The Gift of Life: 2015 Year End Research Campaign

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Hydrocephalus Research Campaign

Dear Friend,

Kate Finlayson

My daughter Kate desperately hoped for a cure for hydrocephalus and had the fighting spirit that this horrible condition demands. In fact, she is the reason I am writing today to ask for your support of the Hydrocephalus Association, the largest private funder of hydrocephalus research.

Kate’s journey with hydrocephalus, while both beautiful and tragic, has led our family to continue to try every day since her passing, to increase and improve hydrocephalus research so that others may have the Gift of Life. If you or someone you love has hydrocephalus, I think you’ll agree: We need more research. We need new solutions. And we need a cure. After reading our story and thinking of the people you know whose lives are touched by hydrocephalus, I hope you’ll send a generous year-end gift to the Hydrocephalus Association to support more research, better solutions and a cure.

Our journey began when Kate was born prematurely and with hydrocephalus. At barely two pounds, she was very tiny and very sick. We were told that even if Kate survived, she would never walk or talk or develop normally. But when I looked into my daughter’s eyes—through the frightening tangle of tubes and wires—I saw a spark, an unmistakable light—saying, “I’m still in here! Don’t stop trying!” And so we kept our hope alive.

Amazingly, for the next 10 years Kate needed only one shunt revision and grew into an adorable girl who loved life. That’s not to say there weren’t challenges—we worked with Kate every day to overcome learning and language delays. Since one side of her body didn’t work as well as the other, we started her swimming as therapy. She became a masterful swimmer and today most of her swim records still stand!

But when Kate turned 11, everything changed—her shunt, a dream come true lifeline for a decade, became the nightmare of her existence, for the next 15 years.

Kate’s shunts failed so frequently attending regular school was impossible. She had to stop swimming, never made it to a prom, and missed family reunions and vacations. Despite dozens of surgeries, and the added isolation of independent study, through sheer determination, Kate graduated on time. She was admitted to college as an honor student—where she hoped to fulfill her dream of becoming a nurse.

As Kate grew older, the challenges of managing the condition became more difficult. We sought new techniques, including a novel jury rigged system to manually pump the shunt to ensure the fluid was draining properly. One of her doctors felt the system not worth the effort it demanded and suggested we simply give up and say our final goodbyes.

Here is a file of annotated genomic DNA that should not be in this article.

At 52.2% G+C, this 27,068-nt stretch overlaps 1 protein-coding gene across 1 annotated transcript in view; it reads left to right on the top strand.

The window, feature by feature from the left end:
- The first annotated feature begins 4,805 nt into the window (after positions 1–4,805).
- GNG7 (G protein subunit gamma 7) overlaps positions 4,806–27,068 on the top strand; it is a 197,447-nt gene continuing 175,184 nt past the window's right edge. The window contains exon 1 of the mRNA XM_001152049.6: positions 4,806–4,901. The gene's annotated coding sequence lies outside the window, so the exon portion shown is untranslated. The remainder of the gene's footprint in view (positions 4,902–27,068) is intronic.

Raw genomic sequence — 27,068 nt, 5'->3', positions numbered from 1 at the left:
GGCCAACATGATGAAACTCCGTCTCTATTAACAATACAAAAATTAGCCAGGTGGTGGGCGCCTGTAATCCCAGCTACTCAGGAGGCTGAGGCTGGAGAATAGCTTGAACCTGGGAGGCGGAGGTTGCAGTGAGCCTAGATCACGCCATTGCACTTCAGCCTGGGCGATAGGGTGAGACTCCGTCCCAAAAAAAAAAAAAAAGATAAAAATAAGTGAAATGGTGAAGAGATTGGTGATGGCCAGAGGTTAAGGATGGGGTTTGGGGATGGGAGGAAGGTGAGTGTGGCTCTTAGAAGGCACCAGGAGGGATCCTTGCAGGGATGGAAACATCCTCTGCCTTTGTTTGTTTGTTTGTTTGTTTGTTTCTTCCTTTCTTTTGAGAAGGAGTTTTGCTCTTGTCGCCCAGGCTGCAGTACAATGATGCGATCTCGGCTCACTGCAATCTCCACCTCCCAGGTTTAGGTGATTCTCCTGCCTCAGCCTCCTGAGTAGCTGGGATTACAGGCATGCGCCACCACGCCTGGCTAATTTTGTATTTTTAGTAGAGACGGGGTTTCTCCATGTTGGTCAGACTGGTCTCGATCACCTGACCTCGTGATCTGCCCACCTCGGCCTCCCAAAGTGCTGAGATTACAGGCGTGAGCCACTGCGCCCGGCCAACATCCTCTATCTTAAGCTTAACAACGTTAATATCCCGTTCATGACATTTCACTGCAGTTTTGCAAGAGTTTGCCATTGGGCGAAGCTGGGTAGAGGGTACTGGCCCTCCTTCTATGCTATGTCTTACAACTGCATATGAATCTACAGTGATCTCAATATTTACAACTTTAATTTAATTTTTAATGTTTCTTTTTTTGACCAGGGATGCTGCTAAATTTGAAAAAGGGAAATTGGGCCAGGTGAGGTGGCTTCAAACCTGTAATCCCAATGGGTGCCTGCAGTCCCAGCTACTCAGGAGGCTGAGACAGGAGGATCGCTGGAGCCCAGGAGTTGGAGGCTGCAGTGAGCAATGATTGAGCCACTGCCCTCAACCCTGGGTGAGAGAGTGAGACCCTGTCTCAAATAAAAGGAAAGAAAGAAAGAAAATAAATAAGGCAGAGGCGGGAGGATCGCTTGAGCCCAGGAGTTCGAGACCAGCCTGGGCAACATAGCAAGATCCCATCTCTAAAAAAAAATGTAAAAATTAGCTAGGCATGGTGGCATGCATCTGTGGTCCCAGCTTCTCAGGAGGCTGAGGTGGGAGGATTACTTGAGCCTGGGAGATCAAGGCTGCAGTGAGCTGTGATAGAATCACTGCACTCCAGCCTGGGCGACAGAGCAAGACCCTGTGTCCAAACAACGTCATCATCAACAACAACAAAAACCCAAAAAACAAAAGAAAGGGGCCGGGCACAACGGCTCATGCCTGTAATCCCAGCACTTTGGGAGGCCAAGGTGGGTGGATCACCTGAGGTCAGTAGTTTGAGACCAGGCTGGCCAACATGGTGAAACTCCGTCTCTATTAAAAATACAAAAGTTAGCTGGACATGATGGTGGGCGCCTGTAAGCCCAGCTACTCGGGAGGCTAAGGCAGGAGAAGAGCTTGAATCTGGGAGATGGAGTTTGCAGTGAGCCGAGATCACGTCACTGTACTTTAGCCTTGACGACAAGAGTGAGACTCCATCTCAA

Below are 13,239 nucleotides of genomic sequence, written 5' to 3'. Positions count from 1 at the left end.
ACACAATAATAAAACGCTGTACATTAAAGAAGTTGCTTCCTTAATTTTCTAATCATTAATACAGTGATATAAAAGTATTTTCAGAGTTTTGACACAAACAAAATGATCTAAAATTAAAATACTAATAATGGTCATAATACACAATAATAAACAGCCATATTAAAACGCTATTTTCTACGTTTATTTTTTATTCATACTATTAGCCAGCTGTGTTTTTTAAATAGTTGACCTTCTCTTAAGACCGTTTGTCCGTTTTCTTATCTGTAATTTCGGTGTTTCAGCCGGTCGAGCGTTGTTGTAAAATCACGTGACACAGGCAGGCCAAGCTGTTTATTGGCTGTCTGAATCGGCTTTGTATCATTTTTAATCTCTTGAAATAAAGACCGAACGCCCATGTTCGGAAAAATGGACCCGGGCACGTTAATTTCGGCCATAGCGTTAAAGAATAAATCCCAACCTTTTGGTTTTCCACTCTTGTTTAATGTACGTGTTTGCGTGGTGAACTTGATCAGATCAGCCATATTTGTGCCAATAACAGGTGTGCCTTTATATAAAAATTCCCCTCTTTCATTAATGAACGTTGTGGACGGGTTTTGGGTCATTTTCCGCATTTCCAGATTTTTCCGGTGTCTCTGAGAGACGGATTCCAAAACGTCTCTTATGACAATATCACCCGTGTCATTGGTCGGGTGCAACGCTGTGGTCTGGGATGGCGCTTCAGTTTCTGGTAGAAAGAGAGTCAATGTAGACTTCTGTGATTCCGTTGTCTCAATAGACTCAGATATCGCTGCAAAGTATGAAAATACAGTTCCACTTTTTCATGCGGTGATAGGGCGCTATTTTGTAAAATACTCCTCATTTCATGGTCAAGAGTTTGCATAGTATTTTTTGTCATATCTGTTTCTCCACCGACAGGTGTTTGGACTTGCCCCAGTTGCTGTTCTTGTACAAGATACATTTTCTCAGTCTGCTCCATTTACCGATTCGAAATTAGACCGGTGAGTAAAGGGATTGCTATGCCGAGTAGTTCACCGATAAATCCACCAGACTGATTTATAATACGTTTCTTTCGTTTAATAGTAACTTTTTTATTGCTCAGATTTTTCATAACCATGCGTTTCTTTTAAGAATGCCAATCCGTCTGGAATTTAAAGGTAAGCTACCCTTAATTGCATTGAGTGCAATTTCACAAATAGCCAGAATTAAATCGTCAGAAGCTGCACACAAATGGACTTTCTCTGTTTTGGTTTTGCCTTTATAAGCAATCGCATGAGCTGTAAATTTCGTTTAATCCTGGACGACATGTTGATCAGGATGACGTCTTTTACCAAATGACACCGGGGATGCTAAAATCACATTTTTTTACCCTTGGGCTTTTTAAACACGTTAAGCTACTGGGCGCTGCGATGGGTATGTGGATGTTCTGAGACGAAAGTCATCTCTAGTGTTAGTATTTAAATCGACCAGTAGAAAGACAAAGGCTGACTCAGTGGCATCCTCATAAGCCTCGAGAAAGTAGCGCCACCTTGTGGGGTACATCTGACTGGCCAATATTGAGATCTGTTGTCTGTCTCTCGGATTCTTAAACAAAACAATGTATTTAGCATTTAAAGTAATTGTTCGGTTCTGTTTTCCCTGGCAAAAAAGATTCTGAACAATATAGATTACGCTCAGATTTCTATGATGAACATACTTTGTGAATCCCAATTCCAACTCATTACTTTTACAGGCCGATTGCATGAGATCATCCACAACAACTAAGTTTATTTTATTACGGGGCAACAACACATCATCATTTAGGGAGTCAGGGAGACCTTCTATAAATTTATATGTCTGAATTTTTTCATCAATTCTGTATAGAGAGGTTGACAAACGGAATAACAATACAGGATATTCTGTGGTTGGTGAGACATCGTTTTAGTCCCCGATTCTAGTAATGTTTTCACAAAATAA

It was Kate herself who first found words. Though she had been lying in bed silently with her eyes closed, Kate opened her eyes, and said, in a quiet, but firm and pleading voice, “No! Don’t … not … try!” Tears began to roll down her cheeks:

“Please. Don’t not try!”

Despite having endured so much, despite facing a long road ahead, Kate was not ready to give up. Kate wanted to live! Kate wanted to try! We continued to pump her shunt and eventually the system drained on its own. Her headaches disappeared. The problem that brought her to the hospital had been solved.

During this time, Kate worked hard to relearn to sit up unaided, then to walk again. She served others by making care packages for therapy, and allowed doctors to study her unusual case. And although she was likely unaware of this, Kate continued to teach family, friends and medical staff about strength, courage, hope, and love. Most importantly, Kate remained grateful for every day she was alive (as did we).

Sadly, after 10 months, hydrocephalus eventually stole her life.

I know this is the type of story that is challenging to hear around the holidays. But we hope her story might inspire others to join us in our fight for increased research. I write to urge you: Please “Don’t not try” to end this difficult condition! For Kate and all loved ones, young and old, currently affected by hydrocephalus, please make a year-end gift to support ongoing research. We need new solutions. We need a cure. We have to TRY!

It is truly up to us—the people directly affected by hydrocephalus and the others who care about those suffering from the condition—to do what’s necessary to advance the field of hydrocephalus research. Thanks to support from you and others in the past, the Hydrocephalus Association has already made great strides—from exploring alternative treatments such as a nasal mist to help the body absorb cerebral spinal fluid, to establishing a treatment protocol to reduce shunt failure rates, there is hope.

The gift of life is so precious. Please let’s join together and create even better lives for our loved ones who face this challenging lifelong and life-threatening condition. Kate was right: Until a cure is found for this difficult and life-threatening condition, We Can’t Not Try!

Thank you for all of your ongoing support.

Sincerely,

Pam Finlayson
Board Member, Hydrocephalus Association
Chair, Team HYDRO

P.S. As a mom and a hydrocephalus patient advocate, I know that finding a cure will take our commitment, determination, and perseverance—the very things we demand of hydrocephalus patients every single day. Please make a year-end gift to the Hydrocephalus Association today.

Hydrocephalus Research Gift

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